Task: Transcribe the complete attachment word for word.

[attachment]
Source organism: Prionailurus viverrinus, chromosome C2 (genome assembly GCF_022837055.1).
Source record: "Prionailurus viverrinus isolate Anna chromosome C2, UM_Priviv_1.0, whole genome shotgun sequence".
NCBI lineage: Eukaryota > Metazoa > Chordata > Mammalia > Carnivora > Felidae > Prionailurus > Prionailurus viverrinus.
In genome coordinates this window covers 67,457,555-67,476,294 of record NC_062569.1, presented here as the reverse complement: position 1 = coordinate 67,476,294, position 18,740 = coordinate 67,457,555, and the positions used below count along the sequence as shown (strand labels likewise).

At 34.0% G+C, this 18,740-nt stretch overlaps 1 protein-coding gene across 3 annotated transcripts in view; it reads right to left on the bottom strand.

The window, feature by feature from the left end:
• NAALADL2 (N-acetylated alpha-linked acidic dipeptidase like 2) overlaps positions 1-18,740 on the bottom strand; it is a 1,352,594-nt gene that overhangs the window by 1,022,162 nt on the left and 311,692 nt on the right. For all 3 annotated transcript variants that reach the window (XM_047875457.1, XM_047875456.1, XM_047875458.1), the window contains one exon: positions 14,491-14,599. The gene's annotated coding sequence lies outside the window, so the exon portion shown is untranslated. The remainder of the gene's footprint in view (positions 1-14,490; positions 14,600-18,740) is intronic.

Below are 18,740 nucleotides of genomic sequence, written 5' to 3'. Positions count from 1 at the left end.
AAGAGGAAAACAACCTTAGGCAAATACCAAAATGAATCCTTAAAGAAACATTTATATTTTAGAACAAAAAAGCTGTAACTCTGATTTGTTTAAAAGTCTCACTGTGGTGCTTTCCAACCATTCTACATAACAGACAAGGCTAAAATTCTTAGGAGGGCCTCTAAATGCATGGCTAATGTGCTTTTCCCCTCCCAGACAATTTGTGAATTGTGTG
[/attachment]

Source organism: Prionailurus viverrinus, chromosome C2 (genome assembly GCF_022837055.1).
Source record: "Prionailurus viverrinus isolate Anna chromosome C2, UM_Priviv_1.0, whole genome shotgun sequence".
NCBI lineage: Eukaryota > Metazoa > Chordata > Mammalia > Carnivora > Felidae > Prionailurus > Prionailurus viverrinus.
In genome coordinates this window covers 67,457,555-67,476,294 of record NC_062569.1, presented here as the reverse complement: position 1 = coordinate 67,476,294, position 18,740 = coordinate 67,457,555, and the positions used below count along the sequence as shown (strand labels likewise).

At 34.0% G+C, this 18,740-nt stretch overlaps 1 protein-coding gene across 3 annotated transcripts in view; it reads right to left on the bottom strand.

The window, feature by feature from the left end:
• NAALADL2 (N-acetylated alpha-linked acidic dipeptidase like 2) overlaps positions 1-18,740 on the bottom strand; it is a 1,352,594-nt gene that overhangs the window by 1,022,162 nt on the left and 311,692 nt on the right. For all 3 annotated transcript variants that reach the window (XM_047875457.1, XM_047875456.1, XM_047875458.1), the window contains one exon: positions 14,491-14,599. The gene's annotated coding sequence lies outside the window, so the exon portion shown is untranslated. The remainder of the gene's footprint in view (positions 1-14,490; positions 14,600-18,740) is intronic.

Below are 18,740 nucleotides of genomic sequence, written 5' to 3'. Positions count from 1 at the left end.
AAGAGGAAAACAACCTTAGGCAAATACCAAAATGAATCCTTAAAGAAACATTTATATTTTAGAACAAAAAAGCTGTAACTCTGATTTGTTTAAAAGTCTCACTGTGGTGCTTTCCAACCATTCTACATAACAGACAAGGCTAAAATTCTTAGGAGGGCCTCTAAATGCATGGCTAATGTGCTTTTCCCCTCCCAGACAATTTGTGAATTGTGTG